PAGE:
Violent crimes and media attention

St Petersburg has been unfairly stimatised as a violent city. Source: Ajay Kamalakaran

St Petersburg has been unfairly stimatised as a violent city. Source: Ajay Kamalakaran

Are the members of the press guilty of putting too much focus on violent crimes in Russia and India?

It’s always nice to get feedback from readers and I was pleasantly surprised when a doctor from St Petersburg, who was en route to Puttaparthi in southern India, told me how much he enjoyed reading my blogs. The Russian devotee of the Sathya Sai Baba had one complaint: he said I glorified and romanticised the Russian Far East but was critical of his hometown in this article. He argued that the particular article could have been published without a mention of skinheads, especially since attacks were rare and I personally never faced any.

“Why does it warrant a mention,” he asked while emphasising that Russia is a violent society and that anyone could fall victim to a violent crime anywhere in the country, including in what he described as my “Far Eastern paradise!” The gentleman, who is an Indophile and an avid reader of the Russia & India Report, also took issues with articles about students in Russia talking about alleged racism but not based on their own personal experiences. “You create an unnecessary fear by such mentions,” he argued.

This is a common complaint from Russian travellers and diplomats alike. The Indian media is accused of paying too much attention to incidents that are rare and more an exception than the rule. The doctor also insisted that Indians were more prone to fear after reading articles about crime in Russia than Russians when they read about violence in India. “There are cases of Russian women getting raped or even murdered in India, but that doesn’t stop Russian tourists from vacationing in Goa,” he said.

The issue of violence against women in India has been justifiably covered on a large scale by both the Indian and international media. I’d agree that the country wouldn’t change until and unless it was shamed internationally. It would, however, be unfair to assume that every single woman of “European appearance” is in danger of getting violated in India. As this column is being written, there is furore in India over the news that a Swiss tourist was gang-raped in Madhya Pradesh, in the presence of her husband. There are, however, millions of foreign women who visit India each year and leave without any untoward incident.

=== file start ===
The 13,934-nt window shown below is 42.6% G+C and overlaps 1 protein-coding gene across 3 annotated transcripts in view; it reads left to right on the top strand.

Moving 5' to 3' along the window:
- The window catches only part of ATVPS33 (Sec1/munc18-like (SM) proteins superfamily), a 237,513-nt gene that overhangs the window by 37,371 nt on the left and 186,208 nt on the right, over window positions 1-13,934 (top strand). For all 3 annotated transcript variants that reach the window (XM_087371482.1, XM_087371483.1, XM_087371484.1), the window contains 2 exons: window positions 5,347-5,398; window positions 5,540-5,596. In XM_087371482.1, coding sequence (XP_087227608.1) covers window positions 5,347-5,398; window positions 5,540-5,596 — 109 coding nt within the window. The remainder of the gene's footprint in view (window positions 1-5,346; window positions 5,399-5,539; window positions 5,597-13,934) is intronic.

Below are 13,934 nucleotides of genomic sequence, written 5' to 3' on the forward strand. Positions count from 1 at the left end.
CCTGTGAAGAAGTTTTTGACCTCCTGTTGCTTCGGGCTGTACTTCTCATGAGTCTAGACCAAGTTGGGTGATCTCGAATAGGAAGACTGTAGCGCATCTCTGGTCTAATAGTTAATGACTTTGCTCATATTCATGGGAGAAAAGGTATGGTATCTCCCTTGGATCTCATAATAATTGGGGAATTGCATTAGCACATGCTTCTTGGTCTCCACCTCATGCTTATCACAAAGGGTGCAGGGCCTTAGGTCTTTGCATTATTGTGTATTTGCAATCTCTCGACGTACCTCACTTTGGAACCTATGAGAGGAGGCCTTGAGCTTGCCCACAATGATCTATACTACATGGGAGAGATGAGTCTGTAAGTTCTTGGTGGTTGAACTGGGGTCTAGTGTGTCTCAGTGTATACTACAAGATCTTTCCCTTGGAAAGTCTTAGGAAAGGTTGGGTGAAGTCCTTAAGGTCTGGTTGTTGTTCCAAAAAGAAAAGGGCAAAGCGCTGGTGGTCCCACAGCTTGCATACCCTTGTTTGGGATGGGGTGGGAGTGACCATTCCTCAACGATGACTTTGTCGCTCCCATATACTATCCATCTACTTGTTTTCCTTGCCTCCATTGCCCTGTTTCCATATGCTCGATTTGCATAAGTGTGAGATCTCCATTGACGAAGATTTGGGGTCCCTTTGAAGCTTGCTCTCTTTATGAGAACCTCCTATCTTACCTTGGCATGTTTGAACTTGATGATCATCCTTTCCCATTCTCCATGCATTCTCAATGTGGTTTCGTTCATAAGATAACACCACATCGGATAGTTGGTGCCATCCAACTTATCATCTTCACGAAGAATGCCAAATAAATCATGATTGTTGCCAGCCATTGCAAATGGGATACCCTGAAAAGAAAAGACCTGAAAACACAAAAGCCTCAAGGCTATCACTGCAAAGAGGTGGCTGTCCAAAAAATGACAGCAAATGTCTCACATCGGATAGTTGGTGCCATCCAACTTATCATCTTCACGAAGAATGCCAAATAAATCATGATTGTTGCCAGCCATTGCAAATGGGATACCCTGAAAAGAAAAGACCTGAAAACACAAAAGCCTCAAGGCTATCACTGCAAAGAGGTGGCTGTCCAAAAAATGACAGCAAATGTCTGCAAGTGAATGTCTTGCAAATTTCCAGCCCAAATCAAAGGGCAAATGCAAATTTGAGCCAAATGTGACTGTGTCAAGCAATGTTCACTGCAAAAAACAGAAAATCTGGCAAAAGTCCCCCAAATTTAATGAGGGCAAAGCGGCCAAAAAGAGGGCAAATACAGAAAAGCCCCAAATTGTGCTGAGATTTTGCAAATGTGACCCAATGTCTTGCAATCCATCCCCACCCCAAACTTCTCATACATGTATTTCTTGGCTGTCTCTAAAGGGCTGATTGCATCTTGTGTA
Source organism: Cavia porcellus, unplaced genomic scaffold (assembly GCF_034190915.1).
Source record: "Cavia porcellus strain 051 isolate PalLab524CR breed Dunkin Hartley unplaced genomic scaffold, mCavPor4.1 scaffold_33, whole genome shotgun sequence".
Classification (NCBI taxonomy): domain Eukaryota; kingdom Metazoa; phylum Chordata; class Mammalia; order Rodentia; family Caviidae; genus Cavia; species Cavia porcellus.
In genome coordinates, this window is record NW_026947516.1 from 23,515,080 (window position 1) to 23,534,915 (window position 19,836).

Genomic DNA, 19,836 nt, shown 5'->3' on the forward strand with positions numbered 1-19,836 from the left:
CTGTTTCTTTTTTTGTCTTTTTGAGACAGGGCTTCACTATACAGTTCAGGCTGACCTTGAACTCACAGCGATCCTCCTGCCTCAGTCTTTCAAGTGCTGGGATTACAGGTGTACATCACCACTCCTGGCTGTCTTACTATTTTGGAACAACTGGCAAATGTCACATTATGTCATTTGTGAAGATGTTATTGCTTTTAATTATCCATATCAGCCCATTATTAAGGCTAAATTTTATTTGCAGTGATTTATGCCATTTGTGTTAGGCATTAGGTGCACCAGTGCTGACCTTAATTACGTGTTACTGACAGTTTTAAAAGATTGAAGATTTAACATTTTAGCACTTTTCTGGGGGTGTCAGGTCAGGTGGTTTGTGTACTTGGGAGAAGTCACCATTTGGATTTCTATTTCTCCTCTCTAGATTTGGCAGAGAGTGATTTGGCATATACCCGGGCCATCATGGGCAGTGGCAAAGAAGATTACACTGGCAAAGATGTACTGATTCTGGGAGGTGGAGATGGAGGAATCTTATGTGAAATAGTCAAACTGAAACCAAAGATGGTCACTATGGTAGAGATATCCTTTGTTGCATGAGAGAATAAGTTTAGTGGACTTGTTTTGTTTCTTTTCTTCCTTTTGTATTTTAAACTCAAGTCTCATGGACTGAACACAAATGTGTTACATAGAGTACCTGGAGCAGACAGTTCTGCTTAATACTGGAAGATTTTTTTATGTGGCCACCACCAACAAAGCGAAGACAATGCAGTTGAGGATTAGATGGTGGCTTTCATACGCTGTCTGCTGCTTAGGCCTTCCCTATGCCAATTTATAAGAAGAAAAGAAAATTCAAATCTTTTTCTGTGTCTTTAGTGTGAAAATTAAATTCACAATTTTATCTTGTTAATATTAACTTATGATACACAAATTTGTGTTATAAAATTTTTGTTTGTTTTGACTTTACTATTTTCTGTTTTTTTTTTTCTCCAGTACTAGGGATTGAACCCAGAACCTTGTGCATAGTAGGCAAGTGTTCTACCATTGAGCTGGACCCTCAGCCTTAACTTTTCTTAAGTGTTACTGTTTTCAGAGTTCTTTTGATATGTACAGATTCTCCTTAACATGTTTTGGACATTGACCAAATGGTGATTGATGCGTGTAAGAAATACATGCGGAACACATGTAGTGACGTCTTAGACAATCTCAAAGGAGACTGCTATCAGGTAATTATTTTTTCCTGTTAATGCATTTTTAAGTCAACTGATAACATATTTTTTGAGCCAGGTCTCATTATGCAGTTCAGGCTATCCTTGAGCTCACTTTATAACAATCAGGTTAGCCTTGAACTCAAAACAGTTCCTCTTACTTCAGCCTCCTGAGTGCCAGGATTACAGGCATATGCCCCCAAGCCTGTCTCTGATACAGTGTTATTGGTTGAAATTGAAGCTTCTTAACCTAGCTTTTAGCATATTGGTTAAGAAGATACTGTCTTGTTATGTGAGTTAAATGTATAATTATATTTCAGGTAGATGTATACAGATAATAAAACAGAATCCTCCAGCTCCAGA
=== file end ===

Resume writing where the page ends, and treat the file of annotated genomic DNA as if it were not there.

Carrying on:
The doctor from St Petersburg argued that common precautions were needed to be taken by travellers to both Russia and India but he had an issue with his hometown being labelled a racist city. “We have about 5 million residents and the criminals in the lot are a fringe element of society,” he argued. “Just like India having more than a billion people, most of them genuinely good human beings.” The proud St Peterburger insists that the media needs to accept that travellers, businessmen and students are expected to take necessary precautions in strange and new environments. By reminding people that stray incidents have taken place over a long period of time, the media was indeed doing places like India and Russia a great disservice.

One could argue that the doctor’s suggestions are food for thought. Russia and India do have their fair share of problems with violent crime but highlighting them time and again, especially to people who are looking for nothing more than an interesting and exotic holiday may not be the best possible approach. But then again, incidents of Indians getting assaulted in Britain don’t make the queues for a visa to the UK any smaller. Perhaps the greater fear for Indians when it comes to Russia is the possibility of facing some kind of problem and not being able to communicate properly with the locals. This is precisely why Russia is keen on inviting package tourists from India.

There is a great adventurous spirit among young Indians and I would recommend Generation Y to visit Russia independently.  Travelling solo is a great way to see the country and make new friends. The communication gap isn’t as daunting as it’s made out to be and yes, basic precautions and common sense are the keys to avoid unpleasant situations in Russia.

Tailpiece: A Venezuelan once told me that he was attacked by racist thugs. Since the only Russian word he knew was ‘privet,’ I asked him how he knew they were racist. He then backtracked and said it was an assumption but he was in a shady neighbourhood, partly drunk at 3 am. He also said that he might have tried to hit on a girl who was smiling at him. So much for racism! 

All rights reserved by Rossiyskaya Gazeta.